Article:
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Usnea, (or more correctly Usneas, because there are literally hundreds of species)  is everywhere, a beautiful lichen found growing on many of our local trees. Usnea is a powerful antimicrobial herb, with actions that fight both some types of bacteria and many viral infections as well. Another staple to use with chest colds and flu, and not as wellknown as it should be. We’ll be talking much more deeply about all these herbs, this is just a mini- taste of what’s to come.

 

We’ll also be looking at

Echinacea

Cinnamon

Ginger

Hyssop

Thyme

Horehound

Garlic

Osha

Monarda

Licorice

Elm spp.

Horehound

Astragalus

Reishi and other mushrooms

Honeysuckle

Sage

Alder spp.

Cedar

 

How to select, prepare and dose for optimal support, and faster recovery time. I’m not sure how we will cover it all in two hours, but I aim to try.

For  any more information on the class, please give me a call, 819-459-1049, or drop an email at catlane@thepossiblecanine.com. I’ll be delighted to help.

Introducing – Herbal Classes in Rupert

After some procrastination, I have booked the hall, made the poster and we are set to go. Sunday, November 23 kicks off the series of monthly classes at the Rupert Community Centre – Sunday afternoons, 2 – 4 pm. And what more appropriate topic to start with, than Herbs for Colds and Flu? As the season approaches, many people are thinking about prevention, which is always the best place to start. We’ll look at both herbs and nutrients to help the body adapt to stress, build a strong immune system and help prevent the development of illness. But even with everything in place, flu and colds cannot always be avoided – and many of us would rather treat symptoms gently than resort to medications that mask symptoms but  do nothing to accelerate healing. In this class, we will cover various strategies for managing cold and flu symptoms, and how to tailor what you choose to use according to symptoms. (Example; that dry, non-productive scratchy cough needs a different set of herbs than does the cold damp variety.)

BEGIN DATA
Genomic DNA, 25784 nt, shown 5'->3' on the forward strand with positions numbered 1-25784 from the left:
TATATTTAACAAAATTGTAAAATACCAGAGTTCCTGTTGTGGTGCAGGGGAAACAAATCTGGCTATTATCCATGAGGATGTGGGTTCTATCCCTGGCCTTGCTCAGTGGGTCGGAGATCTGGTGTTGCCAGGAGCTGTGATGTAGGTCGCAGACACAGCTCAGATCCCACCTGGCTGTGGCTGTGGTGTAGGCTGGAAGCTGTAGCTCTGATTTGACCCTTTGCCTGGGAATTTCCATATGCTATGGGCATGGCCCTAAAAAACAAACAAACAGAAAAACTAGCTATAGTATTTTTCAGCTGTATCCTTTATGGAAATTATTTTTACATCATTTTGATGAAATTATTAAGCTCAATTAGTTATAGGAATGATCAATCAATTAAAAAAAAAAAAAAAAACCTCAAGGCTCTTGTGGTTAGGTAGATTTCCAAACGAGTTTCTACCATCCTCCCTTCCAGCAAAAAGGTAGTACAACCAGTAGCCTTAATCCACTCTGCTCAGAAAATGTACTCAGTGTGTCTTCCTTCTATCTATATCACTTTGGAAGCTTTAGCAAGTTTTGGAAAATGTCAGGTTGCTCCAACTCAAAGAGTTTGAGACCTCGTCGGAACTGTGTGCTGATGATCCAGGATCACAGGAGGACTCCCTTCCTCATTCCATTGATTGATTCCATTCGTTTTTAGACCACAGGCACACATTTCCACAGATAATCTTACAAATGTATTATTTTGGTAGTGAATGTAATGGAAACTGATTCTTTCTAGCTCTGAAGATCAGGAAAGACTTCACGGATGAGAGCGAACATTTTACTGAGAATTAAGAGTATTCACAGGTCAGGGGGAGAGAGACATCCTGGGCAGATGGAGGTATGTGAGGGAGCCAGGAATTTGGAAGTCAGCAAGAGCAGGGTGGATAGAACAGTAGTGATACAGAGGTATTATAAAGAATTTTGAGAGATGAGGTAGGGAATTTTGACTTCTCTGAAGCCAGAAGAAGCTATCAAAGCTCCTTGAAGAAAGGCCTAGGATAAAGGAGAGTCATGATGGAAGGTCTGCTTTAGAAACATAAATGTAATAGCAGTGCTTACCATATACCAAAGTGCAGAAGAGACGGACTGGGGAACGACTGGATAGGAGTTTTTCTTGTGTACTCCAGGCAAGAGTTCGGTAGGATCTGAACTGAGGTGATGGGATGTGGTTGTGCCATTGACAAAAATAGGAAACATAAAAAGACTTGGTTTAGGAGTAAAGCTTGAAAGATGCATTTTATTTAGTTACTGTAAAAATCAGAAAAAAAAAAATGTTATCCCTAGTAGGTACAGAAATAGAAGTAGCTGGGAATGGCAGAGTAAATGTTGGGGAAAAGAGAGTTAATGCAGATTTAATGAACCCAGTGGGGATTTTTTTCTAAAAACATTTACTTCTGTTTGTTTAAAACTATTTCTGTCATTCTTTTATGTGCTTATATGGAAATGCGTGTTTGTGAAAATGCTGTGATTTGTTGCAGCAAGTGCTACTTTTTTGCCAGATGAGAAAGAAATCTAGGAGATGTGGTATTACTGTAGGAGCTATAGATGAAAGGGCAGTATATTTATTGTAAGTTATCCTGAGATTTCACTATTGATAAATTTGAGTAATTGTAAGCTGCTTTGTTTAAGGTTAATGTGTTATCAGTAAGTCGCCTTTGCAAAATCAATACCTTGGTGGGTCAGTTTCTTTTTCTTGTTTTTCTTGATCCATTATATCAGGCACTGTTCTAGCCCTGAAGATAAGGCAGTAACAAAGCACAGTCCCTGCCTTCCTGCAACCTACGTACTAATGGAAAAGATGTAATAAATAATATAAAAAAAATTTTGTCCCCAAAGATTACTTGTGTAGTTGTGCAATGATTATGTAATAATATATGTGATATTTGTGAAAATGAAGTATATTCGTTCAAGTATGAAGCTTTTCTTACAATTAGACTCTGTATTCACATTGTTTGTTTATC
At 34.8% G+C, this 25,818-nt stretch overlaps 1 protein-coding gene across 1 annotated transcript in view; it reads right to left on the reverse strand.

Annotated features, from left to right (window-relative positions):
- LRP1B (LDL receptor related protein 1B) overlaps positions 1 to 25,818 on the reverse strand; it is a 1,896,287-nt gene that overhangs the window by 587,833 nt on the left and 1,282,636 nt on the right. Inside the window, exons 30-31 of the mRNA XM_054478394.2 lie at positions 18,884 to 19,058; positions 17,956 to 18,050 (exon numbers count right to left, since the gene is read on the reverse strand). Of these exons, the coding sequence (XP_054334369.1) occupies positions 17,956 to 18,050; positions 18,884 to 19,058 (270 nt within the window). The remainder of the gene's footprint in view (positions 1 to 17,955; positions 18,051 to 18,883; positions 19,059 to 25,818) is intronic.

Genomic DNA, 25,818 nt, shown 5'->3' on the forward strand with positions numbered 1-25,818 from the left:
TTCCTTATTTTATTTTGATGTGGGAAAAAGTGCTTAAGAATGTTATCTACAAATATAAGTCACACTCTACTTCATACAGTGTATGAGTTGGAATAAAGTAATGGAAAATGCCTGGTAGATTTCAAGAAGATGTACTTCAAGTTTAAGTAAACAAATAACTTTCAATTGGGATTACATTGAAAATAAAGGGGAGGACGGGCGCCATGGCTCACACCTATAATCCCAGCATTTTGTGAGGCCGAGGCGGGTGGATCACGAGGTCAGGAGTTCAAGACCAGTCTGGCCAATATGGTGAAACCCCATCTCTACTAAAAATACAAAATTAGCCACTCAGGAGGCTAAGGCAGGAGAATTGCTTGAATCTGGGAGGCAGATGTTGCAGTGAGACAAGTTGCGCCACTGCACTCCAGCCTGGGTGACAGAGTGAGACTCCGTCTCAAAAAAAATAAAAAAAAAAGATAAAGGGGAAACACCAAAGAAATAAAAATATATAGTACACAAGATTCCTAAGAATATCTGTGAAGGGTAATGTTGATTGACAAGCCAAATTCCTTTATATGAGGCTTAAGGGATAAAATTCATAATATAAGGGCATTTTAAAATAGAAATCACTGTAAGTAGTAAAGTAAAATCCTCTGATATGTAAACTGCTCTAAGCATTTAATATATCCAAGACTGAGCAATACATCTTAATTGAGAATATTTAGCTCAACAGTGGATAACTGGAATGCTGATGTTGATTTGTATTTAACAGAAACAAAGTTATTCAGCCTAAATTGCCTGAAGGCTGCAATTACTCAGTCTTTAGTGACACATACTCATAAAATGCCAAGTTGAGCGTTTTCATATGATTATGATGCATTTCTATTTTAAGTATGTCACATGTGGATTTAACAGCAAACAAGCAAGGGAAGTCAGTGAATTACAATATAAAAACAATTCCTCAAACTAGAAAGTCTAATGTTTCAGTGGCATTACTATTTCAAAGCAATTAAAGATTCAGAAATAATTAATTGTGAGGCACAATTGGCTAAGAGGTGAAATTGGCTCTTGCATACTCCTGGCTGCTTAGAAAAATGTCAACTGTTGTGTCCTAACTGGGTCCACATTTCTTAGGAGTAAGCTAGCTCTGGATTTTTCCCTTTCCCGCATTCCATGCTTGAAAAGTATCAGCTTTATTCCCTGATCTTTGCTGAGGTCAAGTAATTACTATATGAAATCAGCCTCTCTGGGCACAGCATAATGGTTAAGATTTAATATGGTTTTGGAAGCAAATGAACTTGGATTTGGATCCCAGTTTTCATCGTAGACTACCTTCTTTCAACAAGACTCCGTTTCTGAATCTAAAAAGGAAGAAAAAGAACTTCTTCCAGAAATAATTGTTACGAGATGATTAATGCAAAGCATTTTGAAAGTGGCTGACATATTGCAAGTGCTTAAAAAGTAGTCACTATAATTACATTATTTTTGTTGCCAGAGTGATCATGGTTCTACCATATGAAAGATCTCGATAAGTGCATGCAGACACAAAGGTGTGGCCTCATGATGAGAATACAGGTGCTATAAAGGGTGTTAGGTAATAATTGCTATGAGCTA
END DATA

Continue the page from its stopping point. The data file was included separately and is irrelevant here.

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Beautiful Marshmallow roots, Althea officinalis –  dried and used for soothing mucilage, part of a formula for sore throats and hot, scratchy cough.

We’ll talk about the specific actions of individual herbs, how to prepare them (tea, infusion/decoction, tincture, elixir, pastilles, honeys and oxymels,syrups,  steams to relieve sinus congestion, and salve for aching muscles and sore inflamed lungs.)

We’ll look at the difference between immune stimulation – the ever popular echinacea is not the only herb that can do this! and when to use a more balancing, modulating approach – hint: at the onset of a fever, during a fever and in recovery all can be considered stages that require specific strategies. Some herbs should not be given at all during fevers – and some folks should not have immune stimulants at all.

 

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Boneset, Eupatorium perfoliatum, grows all around this region, is easily identified, and one of our most important herbs for addressing the aches and pains that accompany the flu

We’ve all heard of echinacea, ginger and garlic, lemon and zinc, for colds and flu – but what about elderberry? Osha and Usnea, Mullein, Wild cherry, Hyssop,Licorice, Horehound, Monarda,  Boneset, Elecampane?  The amazing and abundant Alder tree, whose inner bark has long been a go-to for folk herbalists, for it’s incredible antimicrobial and lymphatic action?  Perhaps you have seen these herbs but aren’t sure how to use them.  Did you know that the resin from our beautiful local conifers can form the basis for the most amazing chest rub?  After this class,you will come away with a greatly  expanded repertoire of options.

 

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Several species of Alder grow locally; we will delve into Tree Medicine in a future class – how and when to harvest, prepare and use local trees from Alder and Birch to all the glorious Conifers.

We’ll sample several of my own recipes, many made from wildcrafted herbs of this region; all time-honoured and prepared with care by yours truly. :)

You’ll go home with recipe cards, classnotes and several samples of tea blends, steam blends,three kinds of Fire Cider, and my favorite concoctions for all kinds of winter blues (reishi/maple syrup truffles, anyone?)

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Elderberries, rosehips, elecampane root, monarda blossoms,  mallow root, cinnamon, licorice, fennel seed, and a little echinacea in one of my favorite coldweather blends.
All in all, a beautiful and nourishing way to spend a Sunday, learning the magic of regional herbs, and  preparing for the season ahead. Cost is sliding scale, 10 – 25$, no supplies needed, but you will want a notebook and pen.

Hope to see you there!

Choosing the Beauty is not repression